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What writing practices international students bring in EAP programmes. Dr. Josephine Mirador The University of Nottingham Ningbo Daisy Almaden De La Salle University . Writing Practices. Strategies students use to deal with the writing requirements in EAP programmes

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what writing practices international students bring in eap programmes

What writing practices international students bring in EAP programmes

Dr. Josephine Mirador

The University of Nottingham Ningbo

Daisy Almaden

De La Salle University

writing practices
Writing Practices
  • Strategies students use to deal with the writing requirements in EAP programmes
  • ‘consciousness’ reflected in their written work
  • Using the perspective of postgraduate students and tutors
if you don t tell me how can i know
“If you don’t tell me, how can I know?”
  • Case study of 4 international ss of various linguistic and cultural backgrounds in first year of study in the US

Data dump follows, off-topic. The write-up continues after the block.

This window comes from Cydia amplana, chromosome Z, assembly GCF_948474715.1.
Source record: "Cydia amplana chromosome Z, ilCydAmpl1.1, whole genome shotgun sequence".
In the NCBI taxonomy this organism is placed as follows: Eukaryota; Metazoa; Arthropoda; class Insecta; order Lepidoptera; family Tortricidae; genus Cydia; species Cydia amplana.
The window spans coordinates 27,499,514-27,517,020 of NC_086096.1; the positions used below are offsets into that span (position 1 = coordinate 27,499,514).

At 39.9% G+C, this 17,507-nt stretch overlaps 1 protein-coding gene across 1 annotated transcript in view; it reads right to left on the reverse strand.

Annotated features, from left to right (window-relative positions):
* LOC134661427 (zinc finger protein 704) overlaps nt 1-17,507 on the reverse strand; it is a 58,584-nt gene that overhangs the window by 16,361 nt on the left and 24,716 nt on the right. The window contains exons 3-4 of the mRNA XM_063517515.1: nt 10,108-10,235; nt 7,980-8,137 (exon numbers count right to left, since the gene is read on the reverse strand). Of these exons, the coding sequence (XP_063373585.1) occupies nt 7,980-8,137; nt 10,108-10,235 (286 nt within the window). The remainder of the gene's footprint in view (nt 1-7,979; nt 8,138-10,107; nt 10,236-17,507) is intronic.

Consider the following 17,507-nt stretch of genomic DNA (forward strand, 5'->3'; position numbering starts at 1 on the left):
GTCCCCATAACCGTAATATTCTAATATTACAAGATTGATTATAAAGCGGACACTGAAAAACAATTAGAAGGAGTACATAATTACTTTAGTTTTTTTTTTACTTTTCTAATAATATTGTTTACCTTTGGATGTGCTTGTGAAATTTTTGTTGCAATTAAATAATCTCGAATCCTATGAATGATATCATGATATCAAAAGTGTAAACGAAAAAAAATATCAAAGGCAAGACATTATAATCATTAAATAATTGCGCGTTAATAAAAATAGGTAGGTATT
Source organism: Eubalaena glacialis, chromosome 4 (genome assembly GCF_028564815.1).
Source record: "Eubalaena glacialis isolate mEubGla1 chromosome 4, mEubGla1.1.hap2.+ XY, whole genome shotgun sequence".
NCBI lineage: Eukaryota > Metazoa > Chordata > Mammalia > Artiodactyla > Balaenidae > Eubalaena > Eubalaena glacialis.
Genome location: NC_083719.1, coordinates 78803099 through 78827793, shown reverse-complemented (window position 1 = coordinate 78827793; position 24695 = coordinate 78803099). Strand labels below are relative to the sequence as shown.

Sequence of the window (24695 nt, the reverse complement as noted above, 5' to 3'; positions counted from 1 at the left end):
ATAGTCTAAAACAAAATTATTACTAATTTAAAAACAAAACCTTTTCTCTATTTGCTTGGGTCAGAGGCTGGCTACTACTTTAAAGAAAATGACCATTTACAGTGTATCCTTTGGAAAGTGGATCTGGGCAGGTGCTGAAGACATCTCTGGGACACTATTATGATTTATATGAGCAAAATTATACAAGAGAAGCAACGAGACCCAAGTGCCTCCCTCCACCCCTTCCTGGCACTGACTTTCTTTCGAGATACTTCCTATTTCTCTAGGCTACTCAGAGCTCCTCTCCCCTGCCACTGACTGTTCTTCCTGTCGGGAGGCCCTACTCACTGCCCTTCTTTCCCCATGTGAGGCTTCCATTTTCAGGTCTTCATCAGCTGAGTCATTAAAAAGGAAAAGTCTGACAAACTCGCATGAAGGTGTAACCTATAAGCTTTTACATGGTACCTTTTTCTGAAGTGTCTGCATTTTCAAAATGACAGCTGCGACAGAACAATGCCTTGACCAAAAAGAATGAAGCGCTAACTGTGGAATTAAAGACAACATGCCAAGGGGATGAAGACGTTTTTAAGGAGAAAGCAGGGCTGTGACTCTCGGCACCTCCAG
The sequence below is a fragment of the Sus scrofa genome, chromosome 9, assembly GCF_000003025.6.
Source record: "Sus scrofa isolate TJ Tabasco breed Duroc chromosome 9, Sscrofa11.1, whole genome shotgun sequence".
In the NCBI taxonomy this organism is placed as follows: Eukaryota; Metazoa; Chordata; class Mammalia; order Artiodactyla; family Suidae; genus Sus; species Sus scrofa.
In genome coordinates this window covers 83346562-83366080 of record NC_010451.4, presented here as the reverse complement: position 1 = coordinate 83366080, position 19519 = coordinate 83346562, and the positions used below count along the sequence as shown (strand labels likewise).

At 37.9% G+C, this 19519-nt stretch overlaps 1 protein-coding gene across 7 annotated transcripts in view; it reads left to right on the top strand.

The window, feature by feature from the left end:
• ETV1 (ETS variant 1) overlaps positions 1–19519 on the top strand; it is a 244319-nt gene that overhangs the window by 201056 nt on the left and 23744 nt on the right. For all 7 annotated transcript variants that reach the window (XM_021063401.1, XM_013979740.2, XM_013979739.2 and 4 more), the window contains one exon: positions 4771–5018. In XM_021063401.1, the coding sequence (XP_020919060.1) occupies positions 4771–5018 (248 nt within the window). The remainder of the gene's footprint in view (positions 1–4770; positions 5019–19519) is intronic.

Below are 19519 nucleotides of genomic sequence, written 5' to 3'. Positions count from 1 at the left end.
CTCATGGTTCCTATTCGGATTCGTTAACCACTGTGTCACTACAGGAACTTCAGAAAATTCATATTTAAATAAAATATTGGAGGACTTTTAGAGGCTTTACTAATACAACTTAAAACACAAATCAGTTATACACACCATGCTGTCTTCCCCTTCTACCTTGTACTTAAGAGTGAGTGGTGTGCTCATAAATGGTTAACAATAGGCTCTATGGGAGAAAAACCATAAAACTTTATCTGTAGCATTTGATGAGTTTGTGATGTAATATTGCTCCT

• How ss acquire the conventions of different disciplinary discourses
  • Results indicate the number of problems that make writing in one’s non-native language for academic purposes an extremely cognitive and social task (p. 522)

(Angelova and Riazantseva 1999)

writing across cultures and contexts
‘Writing across cultures and contexts’
  • A case study of 8 international ss
  • International ss adapt to the writing style and structure of the university, but that they did bring with them particular ways of thinking, writing and meaning-making distinct to their own cultural experience (p. 42)
  • International students do indeed bring a wide range of world views, but these are not always properly interpreted or understood (p. 43)

(Krampetz 2005)

writing across cultures and contexts1
‘Writing across cultures and contexts’
  • Social context is important in the formation, reproduction, and resistance to text and findings show that cultural context greatly influences the experience of international students.

(Krampetz 2005)

international ss and eap programmes
International ss and EAP programmes
  • Initiation or apprenticeship